How to Camouflage a Duck Hunting Boat

Camouflage A Duck Hunting Boat

There are many ways you can take your duck hunting game to the next level, however, the very best thing you can do is spend time working on your boat to camouflage it and turn it into a suitable blind.

Changing your decoys and adjusting the call which you use are all great tactics, but when ducks keep disappearing at the last minute and you miss your shot, then the chances are that the duck can see you. They are far from being stupid animals and will flee at the earliest sign that something is up, and by not correctly concealing yourself by camouflaging your boat you are going to miss out on success. If you're looking for some advice on ​how to hunt waterfowl from a duck hunting boat, then check ​here.

Your Boat Can Be Your Biggest Downfall

Ducks which are familiar with a particular area will know when what seems to be an island has shown up overnight, and they will avoid it. Why? Because, like we said, they are not stupid animals!

Although camouflaging your boat helps you appear less conspicuous, it does not mean that you can go floating around in the middle of a lake and expect to rake in piles of duck. You have to be careful with your positioning and only hunt from one location for a short amount of time. Staying as far away as possible from the target but being close enough to still have a perfect shot is by far your biggest challenge, but it’s something which needs to be done.

Concealing a Duck Hunting Boat

The end-goal of camouflaging your duck hunting boat is making it look like it’s part of the vegetation. To that end, you want to be decorating and painting it in a way which helps you blend in with reeds, pieces of terrain and the water.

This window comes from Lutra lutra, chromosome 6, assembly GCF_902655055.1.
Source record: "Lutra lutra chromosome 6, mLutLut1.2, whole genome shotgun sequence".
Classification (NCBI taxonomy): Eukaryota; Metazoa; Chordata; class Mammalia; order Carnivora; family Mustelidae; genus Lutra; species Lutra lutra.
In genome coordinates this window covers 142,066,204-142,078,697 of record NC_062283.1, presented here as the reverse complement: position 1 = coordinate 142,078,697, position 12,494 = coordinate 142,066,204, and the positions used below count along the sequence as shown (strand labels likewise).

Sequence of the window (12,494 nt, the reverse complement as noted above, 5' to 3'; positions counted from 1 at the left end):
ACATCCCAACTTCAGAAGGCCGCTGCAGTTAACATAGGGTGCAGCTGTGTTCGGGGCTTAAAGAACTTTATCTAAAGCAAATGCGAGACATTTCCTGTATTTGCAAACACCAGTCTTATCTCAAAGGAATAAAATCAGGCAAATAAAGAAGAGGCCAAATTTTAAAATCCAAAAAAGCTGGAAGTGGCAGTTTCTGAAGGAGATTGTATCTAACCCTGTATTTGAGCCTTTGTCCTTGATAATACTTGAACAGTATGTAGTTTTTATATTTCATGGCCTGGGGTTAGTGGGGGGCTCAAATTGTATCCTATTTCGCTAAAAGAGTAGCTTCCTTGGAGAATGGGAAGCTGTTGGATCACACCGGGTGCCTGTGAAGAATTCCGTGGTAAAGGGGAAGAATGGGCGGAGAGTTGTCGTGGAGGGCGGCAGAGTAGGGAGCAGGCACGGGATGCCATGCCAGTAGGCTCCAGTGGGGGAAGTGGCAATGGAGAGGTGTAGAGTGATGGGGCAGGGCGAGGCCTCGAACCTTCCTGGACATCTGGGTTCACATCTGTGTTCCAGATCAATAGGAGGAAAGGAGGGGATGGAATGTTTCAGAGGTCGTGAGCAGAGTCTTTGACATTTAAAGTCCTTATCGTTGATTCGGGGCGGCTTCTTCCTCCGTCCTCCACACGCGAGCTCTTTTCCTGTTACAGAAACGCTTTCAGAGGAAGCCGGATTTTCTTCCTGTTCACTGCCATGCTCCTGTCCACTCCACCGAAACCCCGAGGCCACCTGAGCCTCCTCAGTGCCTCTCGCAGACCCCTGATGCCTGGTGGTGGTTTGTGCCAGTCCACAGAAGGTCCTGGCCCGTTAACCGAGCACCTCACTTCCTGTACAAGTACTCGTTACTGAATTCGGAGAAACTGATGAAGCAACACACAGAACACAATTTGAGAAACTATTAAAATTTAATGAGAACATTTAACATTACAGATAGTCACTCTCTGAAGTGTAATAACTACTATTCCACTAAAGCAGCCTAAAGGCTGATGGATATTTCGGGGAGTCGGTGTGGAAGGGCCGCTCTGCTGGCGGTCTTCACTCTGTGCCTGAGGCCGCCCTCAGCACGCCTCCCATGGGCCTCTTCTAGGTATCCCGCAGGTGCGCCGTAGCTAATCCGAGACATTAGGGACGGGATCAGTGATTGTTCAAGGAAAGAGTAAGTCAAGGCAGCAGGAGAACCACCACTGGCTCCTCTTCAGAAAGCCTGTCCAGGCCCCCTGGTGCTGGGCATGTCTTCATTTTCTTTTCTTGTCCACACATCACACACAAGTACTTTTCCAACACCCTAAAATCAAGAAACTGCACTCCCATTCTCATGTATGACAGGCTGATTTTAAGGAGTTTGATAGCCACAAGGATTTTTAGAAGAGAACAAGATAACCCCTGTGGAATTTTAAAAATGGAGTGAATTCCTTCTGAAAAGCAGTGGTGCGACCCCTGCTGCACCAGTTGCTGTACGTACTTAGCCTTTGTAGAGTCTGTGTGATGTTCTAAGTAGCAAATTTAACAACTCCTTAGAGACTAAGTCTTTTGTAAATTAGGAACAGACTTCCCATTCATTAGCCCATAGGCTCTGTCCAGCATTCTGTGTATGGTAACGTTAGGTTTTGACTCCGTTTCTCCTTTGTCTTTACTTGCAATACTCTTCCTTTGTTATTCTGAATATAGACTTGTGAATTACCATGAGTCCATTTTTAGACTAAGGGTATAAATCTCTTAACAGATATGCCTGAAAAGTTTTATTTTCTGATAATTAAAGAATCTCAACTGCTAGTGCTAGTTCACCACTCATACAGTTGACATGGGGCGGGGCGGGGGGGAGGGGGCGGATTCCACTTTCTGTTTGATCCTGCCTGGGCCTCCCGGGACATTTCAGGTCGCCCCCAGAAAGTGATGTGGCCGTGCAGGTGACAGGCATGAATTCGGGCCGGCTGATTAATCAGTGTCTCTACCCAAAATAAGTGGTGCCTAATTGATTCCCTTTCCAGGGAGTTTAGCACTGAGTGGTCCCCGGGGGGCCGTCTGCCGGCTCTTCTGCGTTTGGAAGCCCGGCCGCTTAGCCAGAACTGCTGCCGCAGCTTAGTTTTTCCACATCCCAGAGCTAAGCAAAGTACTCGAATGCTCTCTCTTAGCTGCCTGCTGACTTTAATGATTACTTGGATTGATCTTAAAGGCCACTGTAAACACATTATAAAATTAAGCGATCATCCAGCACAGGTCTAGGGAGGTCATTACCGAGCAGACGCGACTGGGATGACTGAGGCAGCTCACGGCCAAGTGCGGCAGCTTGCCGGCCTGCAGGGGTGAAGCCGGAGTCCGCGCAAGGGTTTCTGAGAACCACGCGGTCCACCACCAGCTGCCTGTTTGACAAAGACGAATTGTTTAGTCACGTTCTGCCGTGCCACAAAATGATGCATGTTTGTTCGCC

Lots of products are available online to help you do this, such as purpose-made stencils which look like marsh grasses and cattails. If you don’t want to invest in stencils, then you can always go out and get the real thing, stick them to your boat and just spray paint over them!

Using this combination of marsh grass and cattail-type pattern is the best for duck hunting boats, however, you can also opt for creating random wavy shapes on your boat too. The key to camouflaging properly is not using straight and sharp-edged lines or shapes which stand out.

For water-based hunting, there are only a few color schemes which will help conceal it properly. Stick to more earthy tones (greens and browns in different shades, especially deep greens and tan browns.)

Waterfowl Hunting Water

Ultimately, the key to picking a color scheme is to think about where you are going to be using your boat. On an open lake without much vegetation then it might be harder, however, if your hunting area has lots of vegetation then it is usually easier to decorate your boat in a way which will provide the best level of concealment.

Don’t go crazy with spray paint, however. The best strategy is to start off with a base color of deep green and then break that big block of green up by incorporating the rest of your colors.

For added benefit, purchase faux vegetation and netting which you can throw over your boat once it’s completed which will help break up the paintwork and add more depths of shape to your boat’s design. Although camo painting is good, it’s still going to be easy to determine the unnatural shape of your boat unless you add in a way to break it up.

If you have any accessories in the boat, then you should camouflage these too, including your rifle! There are lots of decals and camouflaged designs you can apply to your hunting tools to prevent them from reflecting any lighting and being seen by ducks.

Jonny
 

Hunting is something that has been a big part of my family history for generations. Typically every spare weekend I have is spent outdoors either hunting or doing something else adventure related. This site uses my years of knowledge in the field to hopefully help improve the hunting experience of others.

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